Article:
The HALO Trust is 25 years old and to mark the occasion there’s a photo exhibition in Washington DC with Prince Harry promoting the Scottish-based organisation there. But one of its founders is hoping it doesn’t reach 50 – that before then the world will finally be rid of the scourge of landmines.
Ask Guy Willoughby what he’d love to do and he’ll tell you it’s to retire and farm sheep. And the only thing that’s stopping him doing so now? Just the matter of ridding the world of all landmines. Give him another ten years, he reckons, and he’ll have achieved it. Willoughby is a man of vision. He is also a man who succeeds in his aims.
“Landmines don’t have sex, they don’t breed and once you’ve got rid of landmines they’ve gone for good, so it’s something achievable,” says the ex-army captain who is chief executive of the HALO Trust, the world’s oldest and largest humanitarian landmine clearance organisation.
It’s now 25 years since he and Colin ‘Mad Mitch’ Mitchell formed HALO, after seeing the devastating effects of landmines in Afghanistan and Cambodia. “No-one else was doing it. There were millions of refugees wanting to go back to Afghanistan and Cambodia and nobody else was doing anything to clear the mines,” says Willoughby.
“Landmine casualties were very well known and the Red Cross were saving lives, fitting limbs and providing curative medicine, but nobody was doing the preventative medicine. That’s what we do. When we clear mines, it’s preventative medicine”
Since 1988 the charity, which has its global HQ in a converted stable block in Thornhill, Dumfries and Galloway, has taken on 8,000 full-time staff in 14 countries. They have destroyed more than 1.4m landmines and cleared thousands of miles of roads and hundreds of thousands of acres of land from the hidden weapons, many left over from long-finished conflicts, which still kill, maim and ruin lives across the globe.
This week Prince Harry, Patron of HALO’s 25th Anniversary Appeal, travelled to Washington DC to raise awareness of the organisation of which his mother, the late Princess Diana, was a great supporter. As part of its anniversary celebrations HALO is staging a photographic exhibition in the US city, which the prince visited before meeting a number of Senators to help promote HALO’s efforts. But the anniversary provokes mixed feelings in Willoughby. “When HALO started my aim was to have 5,000 deminers and we have now got 8,000,” he says. “We’ve exceeded my original goal and I am really pleased. It’s good, but, while I don’t want to be negative, 25 years on it’s a slight sign of failure in that if we’d had more deminers earlier we could have cleared more mines. Willoughby adds that his big aim now is to make sure the organisation won’t be still in existence to celebrate its 50th birthday.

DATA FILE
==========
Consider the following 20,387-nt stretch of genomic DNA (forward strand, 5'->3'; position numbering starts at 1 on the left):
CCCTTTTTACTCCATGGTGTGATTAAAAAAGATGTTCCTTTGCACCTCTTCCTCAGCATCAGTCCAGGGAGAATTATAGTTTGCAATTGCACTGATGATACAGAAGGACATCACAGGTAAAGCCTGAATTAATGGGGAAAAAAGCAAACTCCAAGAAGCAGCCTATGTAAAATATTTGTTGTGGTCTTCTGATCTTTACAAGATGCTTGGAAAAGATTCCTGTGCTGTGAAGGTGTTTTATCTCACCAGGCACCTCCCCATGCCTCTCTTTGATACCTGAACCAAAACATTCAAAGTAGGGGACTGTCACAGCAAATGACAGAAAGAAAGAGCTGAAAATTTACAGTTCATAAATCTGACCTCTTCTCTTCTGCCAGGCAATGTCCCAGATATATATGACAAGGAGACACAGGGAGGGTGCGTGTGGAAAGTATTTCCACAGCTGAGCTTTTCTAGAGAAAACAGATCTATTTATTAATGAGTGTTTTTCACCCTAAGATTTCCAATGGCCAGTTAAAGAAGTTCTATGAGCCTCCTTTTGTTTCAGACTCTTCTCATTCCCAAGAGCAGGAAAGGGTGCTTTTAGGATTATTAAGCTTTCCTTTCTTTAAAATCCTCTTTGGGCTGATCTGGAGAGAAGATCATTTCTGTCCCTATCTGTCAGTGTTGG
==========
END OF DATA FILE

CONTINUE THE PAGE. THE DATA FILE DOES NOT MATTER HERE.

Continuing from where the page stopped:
“The vast majority of landmines were planted in the 1970s and 1980s. My goal would be to have all landmines across the world cleared in the next ten years. We want to make ourselves redundant as soon as possible.”
The scale of such a task might seem overwhelming, but Willoughby has already envisaged how it can be done. “If we can keep 8,000 deminers working in the next five years we can clear all the landmines in Mozambique, Somalia, Kosovo, Georgia and Sri Lanka. With 10,000 deminers we can clear Afghanistan, Cambodia, Angola, Colombia and Zimbabwe and we will have succeeded and I can finally retire and farm sheep.”
He makes it all sound remarkably prosaic for such an intrinsically dangerous activity. According to Willoughby, it is. “To be successful in mine clearance one needs a lot of people and a lot of determined efforts and one has got to avoid distractions such as conferences. But it’s quite simple,” he says.
It might be “simple”, but such activities still need funding. “At the moment HALO’s annual turnover is £35m a year,” says Willoughby. “If we can increase that to £40m we can make landmines history and we call all stop talking about it. It will be a success for Princess Diana and a success for Prince Harry.” It is, of course, impossible to know how many hundreds of thousands of lives have been saved by HALO’s works. How many children the organisation has saved from being left limbless, blind or maimed. What is known is that each one of the 1.4m landmines which HALO’s mineclearers have removed so far was a potential tragedy waiting to happen.
After a quarter of a century doing so much to achieve a world without landmines, is there one image in the Washington photo exhibition that represents for Willoughby what HALO does? “There are so many,” he says. “But there’s a photo of an elderly woman, with one leg, going home along a road in Angola. What we’re trying to do is make sure people can go home without risking losing a limb. Make sure they can go home and there are no landmines.”